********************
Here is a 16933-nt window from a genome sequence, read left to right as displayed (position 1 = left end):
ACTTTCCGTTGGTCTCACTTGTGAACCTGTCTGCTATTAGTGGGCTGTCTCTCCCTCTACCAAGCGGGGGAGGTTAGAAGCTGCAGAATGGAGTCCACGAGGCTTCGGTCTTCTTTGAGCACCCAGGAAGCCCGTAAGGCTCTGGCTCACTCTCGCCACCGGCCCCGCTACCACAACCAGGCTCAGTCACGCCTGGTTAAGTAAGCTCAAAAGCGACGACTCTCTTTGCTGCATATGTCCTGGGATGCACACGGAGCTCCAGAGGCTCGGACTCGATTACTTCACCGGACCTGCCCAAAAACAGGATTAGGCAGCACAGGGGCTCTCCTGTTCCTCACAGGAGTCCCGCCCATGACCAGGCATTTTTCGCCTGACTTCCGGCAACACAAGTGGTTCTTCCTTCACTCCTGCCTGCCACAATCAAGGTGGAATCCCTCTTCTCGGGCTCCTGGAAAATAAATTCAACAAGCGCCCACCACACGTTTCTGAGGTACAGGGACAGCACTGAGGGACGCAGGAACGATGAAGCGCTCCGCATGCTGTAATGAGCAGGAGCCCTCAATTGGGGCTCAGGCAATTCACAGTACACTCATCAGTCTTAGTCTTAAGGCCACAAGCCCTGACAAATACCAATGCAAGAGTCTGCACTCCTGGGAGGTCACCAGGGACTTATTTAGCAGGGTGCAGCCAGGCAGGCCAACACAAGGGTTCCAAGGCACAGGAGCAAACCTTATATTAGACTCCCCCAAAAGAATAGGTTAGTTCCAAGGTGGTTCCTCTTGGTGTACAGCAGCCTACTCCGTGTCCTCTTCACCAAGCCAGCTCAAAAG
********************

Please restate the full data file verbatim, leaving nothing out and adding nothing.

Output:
Here is a 16933-nt window from a genome sequence, read left to right as displayed (position 1 = left end):
ACTTTCCGTTGGTCTCACTTGTGAACCTGTCTGCTATTAGTGGGCTGTCTCTCCCTCTACCAAGCGGGGGAGGTTAGAAGCTGCAGAATGGAGTCCACGAGGCTTCGGTCTTCTTTGAGCACCCAGGAAGCCCGTAAGGCTCTGGCTCACTCTCGCCACCGGCCCCGCTACCACAACCAGGCTCAGTCACGCCTGGTTAAGTAAGCTCAAAAGCGACGACTCTCTTTGCTGCATATGTCCTGGGATGCACACGGAGCTCCAGAGGCTCGGACTCGATTACTTCACCGGACCTGCCCAAAAACAGGATTAGGCAGCACAGGGGCTCTCCTGTTCCTCACAGGAGTCCCGCCCATGACCAGGCATTTTTCGCCTGACTTCCGGCAACACAAGTGGTTCTTCCTTCACTCCTGCCTGCCACAATCAAGGTGGAATCCCTCTTCTCGGGCTCCTGGAAAATAAATTCAACAAGCGCCCACCACACGTTTCTGAGGTACAGGGACAGCACTGAGGGACGCAGGAACGATGAAGCGCTCCGCATGCTGTAATGAGCAGGAGCCCTCAATTGGGGCTCAGGCAATTCACAGTACACTCATCAGTCTTAGTCTTAAGGCCACAAGCCCTGACAAATACCAATGCAAGAGTCTGCACTCCTGGGAGGTCACCAGGGACTTATTTAGCAGGGTGCAGCCAGGCAGGCCAACACAAGGGTTCCAAGGCACAGGAGCAAACCTTATATTAGACTCCCCCAAAAGAATAGGTTAGTTCCAAGGTGGTTCCTCTTGGTGTACAGCAGCCTACTCCGTGTCCTCTTCACCAAGCCAGCTCAAAAG